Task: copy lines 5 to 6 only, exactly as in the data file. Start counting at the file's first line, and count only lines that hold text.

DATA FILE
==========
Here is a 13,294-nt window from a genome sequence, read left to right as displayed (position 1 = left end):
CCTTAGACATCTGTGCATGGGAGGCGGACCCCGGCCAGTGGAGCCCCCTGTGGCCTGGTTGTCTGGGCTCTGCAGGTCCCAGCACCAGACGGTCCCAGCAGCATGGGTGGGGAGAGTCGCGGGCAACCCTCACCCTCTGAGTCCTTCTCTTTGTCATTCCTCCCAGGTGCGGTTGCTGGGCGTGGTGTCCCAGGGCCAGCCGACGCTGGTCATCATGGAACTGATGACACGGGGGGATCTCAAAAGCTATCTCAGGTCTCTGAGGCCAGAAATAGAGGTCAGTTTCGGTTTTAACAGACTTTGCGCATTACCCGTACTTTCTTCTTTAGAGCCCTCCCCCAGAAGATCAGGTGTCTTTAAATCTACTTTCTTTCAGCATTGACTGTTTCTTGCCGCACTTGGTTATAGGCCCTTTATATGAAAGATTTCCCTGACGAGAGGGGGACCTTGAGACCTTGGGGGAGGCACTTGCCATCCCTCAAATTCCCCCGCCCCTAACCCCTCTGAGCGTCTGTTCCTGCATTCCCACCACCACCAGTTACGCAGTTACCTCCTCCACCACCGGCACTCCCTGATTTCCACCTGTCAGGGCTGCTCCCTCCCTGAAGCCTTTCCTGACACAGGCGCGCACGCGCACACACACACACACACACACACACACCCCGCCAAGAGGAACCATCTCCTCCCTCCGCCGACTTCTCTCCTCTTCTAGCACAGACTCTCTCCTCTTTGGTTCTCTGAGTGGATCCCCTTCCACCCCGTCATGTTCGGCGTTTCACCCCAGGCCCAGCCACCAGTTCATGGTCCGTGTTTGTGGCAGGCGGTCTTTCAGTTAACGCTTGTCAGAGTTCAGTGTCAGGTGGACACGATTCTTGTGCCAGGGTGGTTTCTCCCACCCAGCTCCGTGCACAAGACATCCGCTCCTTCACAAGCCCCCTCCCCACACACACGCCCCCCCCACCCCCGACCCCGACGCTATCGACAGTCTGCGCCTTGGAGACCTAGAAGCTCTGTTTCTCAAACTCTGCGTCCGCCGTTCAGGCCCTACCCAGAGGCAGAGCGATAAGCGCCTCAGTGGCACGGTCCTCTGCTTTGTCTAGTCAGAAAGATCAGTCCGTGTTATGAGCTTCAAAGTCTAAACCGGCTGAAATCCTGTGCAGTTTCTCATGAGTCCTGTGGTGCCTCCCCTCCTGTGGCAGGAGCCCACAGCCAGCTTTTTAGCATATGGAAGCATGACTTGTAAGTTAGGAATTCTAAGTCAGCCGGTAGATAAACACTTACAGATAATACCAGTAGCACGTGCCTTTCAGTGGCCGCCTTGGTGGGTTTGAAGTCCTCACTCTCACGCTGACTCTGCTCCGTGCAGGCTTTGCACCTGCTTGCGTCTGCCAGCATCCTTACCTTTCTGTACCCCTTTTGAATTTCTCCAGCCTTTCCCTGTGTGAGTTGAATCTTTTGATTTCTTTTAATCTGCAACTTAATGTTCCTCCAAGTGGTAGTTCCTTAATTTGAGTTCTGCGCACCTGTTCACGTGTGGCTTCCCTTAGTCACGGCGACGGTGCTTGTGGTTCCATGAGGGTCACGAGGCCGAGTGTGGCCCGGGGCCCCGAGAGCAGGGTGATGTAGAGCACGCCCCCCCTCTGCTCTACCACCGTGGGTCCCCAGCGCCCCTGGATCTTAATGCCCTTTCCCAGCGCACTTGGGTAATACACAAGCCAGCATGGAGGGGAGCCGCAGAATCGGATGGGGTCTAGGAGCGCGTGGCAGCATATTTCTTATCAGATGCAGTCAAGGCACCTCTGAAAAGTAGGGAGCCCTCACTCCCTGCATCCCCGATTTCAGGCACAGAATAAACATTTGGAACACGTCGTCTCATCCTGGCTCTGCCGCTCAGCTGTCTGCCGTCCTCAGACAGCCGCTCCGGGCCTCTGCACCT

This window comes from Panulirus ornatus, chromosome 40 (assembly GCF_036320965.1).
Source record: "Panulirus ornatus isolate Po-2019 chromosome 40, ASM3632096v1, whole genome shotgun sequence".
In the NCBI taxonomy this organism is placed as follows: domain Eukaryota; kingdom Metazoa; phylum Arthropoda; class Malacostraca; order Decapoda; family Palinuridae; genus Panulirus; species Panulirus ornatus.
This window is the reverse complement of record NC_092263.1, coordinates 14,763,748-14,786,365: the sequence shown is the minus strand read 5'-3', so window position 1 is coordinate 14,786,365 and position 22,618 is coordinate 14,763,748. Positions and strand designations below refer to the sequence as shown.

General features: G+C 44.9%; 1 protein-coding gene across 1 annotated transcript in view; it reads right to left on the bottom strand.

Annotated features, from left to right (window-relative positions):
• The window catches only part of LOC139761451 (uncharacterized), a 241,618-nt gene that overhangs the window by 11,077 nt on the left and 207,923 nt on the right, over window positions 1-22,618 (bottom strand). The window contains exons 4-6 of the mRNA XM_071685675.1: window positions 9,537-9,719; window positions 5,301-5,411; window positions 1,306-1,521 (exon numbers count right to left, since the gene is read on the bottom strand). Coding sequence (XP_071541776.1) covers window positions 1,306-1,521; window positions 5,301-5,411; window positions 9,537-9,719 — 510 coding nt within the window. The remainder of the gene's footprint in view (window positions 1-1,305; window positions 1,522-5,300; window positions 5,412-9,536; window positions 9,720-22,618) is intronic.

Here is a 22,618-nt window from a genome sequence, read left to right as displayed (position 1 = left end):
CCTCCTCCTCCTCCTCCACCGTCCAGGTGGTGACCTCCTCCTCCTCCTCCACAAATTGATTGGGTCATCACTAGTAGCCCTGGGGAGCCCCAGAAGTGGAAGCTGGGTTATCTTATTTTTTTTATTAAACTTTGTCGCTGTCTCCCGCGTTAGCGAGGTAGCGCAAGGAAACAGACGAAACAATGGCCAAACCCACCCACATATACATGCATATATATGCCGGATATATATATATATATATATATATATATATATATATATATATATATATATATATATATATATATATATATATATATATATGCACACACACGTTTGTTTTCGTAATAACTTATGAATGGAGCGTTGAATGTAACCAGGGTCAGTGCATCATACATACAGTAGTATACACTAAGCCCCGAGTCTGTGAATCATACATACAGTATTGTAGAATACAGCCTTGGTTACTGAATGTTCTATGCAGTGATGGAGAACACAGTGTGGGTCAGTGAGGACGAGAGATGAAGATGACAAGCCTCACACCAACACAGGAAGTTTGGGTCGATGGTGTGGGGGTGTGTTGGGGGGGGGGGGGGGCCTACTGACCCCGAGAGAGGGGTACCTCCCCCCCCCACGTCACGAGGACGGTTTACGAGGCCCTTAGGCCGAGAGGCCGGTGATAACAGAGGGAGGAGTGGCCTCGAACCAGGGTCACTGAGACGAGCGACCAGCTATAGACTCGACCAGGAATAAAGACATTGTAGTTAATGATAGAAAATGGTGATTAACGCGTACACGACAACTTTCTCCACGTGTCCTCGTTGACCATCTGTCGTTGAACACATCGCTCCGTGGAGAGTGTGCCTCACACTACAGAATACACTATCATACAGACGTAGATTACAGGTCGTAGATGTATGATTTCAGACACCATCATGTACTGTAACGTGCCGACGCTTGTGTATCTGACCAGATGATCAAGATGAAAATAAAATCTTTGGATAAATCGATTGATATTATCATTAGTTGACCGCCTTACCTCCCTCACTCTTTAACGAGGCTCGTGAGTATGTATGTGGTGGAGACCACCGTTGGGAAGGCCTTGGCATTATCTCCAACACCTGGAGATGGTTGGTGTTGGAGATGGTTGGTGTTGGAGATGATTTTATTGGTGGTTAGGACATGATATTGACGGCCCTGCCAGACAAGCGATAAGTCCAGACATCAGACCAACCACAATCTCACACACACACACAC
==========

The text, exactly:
In the NCBI taxonomy this organism is placed as follows: domain Eukaryota; kingdom Metazoa; phylum Arthropoda; class Malacostraca; order Decapoda; family Palinuridae; genus Panulirus; species Panulirus ornatus.
This window is the reverse complement of record NC_092263.1, coordinates 14,763,748-14,786,365: the sequence shown is the minus strand read 5'-3', so window position 1 is coordinate 14,786,365 and position 22,618 is coordinate 14,763,748. Positions and strand designations below refer to the sequence as shown.